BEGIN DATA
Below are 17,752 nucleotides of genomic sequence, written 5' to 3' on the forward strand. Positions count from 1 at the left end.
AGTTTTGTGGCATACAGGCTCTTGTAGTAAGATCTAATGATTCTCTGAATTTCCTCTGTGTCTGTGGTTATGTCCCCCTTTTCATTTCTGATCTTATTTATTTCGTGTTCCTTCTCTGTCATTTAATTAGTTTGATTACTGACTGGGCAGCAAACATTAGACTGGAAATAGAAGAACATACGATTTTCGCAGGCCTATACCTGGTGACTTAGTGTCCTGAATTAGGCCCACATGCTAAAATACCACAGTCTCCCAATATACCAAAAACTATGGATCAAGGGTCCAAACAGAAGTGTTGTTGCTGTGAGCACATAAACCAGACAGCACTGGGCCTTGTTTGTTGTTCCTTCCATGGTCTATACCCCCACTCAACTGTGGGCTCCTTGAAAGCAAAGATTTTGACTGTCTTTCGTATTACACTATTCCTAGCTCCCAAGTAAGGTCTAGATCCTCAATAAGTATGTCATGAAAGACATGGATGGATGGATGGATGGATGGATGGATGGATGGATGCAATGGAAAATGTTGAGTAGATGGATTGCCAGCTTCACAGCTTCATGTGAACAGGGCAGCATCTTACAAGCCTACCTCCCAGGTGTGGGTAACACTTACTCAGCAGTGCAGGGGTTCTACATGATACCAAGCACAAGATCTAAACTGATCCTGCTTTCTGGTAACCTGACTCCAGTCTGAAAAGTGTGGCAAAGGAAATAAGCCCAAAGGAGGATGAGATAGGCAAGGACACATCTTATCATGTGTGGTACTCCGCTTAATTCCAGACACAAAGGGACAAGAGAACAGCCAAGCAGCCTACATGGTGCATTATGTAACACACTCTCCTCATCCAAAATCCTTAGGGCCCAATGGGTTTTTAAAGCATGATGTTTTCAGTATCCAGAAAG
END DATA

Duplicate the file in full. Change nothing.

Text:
Below are 17,752 nucleotides of genomic sequence, written 5' to 3' on the forward strand. Positions count from 1 at the left end.
AGTTTTGTGGCATACAGGCTCTTGTAGTAAGATCTAATGATTCTCTGAATTTCCTCTGTGTCTGTGGTTATGTCCCCCTTTTCATTTCTGATCTTATTTATTTCGTGTTCCTTCTCTGTCATTTAATTAGTTTGATTACTGACTGGGCAGCAAACATTAGACTGGAAATAGAAGAACATACGATTTTCGCAGGCCTATACCTGGTGACTTAGTGTCCTGAATTAGGCCCACATGCTAAAATACCACAGTCTCCCAATATACCAAAAACTATGGATCAAGGGTCCAAACAGAAGTGTTGTTGCTGTGAGCACATAAACCAGACAGCACTGGGCCTTGTTTGTTGTTCCTTCCATGGTCTATACCCCCACTCAACTGTGGGCTCCTTGAAAGCAAAGATTTTGACTGTCTTTCGTATTACACTATTCCTAGCTCCCAAGTAAGGTCTAGATCCTCAATAAGTATGTCATGAAAGACATGGATGGATGGATGGATGGATGGATGGATGGATGGATGCAATGGAAAATGTTGAGTAGATGGATTGCCAGCTTCACAGCTTCATGTGAACAGGGCAGCATCTTACAAGCCTACCTCCCAGGTGTGGGTAACACTTACTCAGCAGTGCAGGGGTTCTACATGATACCAAGCACAAGATCTAAACTGATCCTGCTTTCTGGTAACCTGACTCCAGTCTGAAAAGTGTGGCAAAGGAAATAAGCCCAAAGGAGGATGAGATAGGCAAGGACACATCTTATCATGTGTGGTACTCCGCTTAATTCCAGACACAAAGGGACAAGAGAACAGCCAAGCAGCCTACATGGTGCATTATGTAACACACTCTCCTCATCCAAAATCCTTAGGGCCCAATGGGTTTTTAAAGCATGATGTTTTCAGTATCCAGAAAG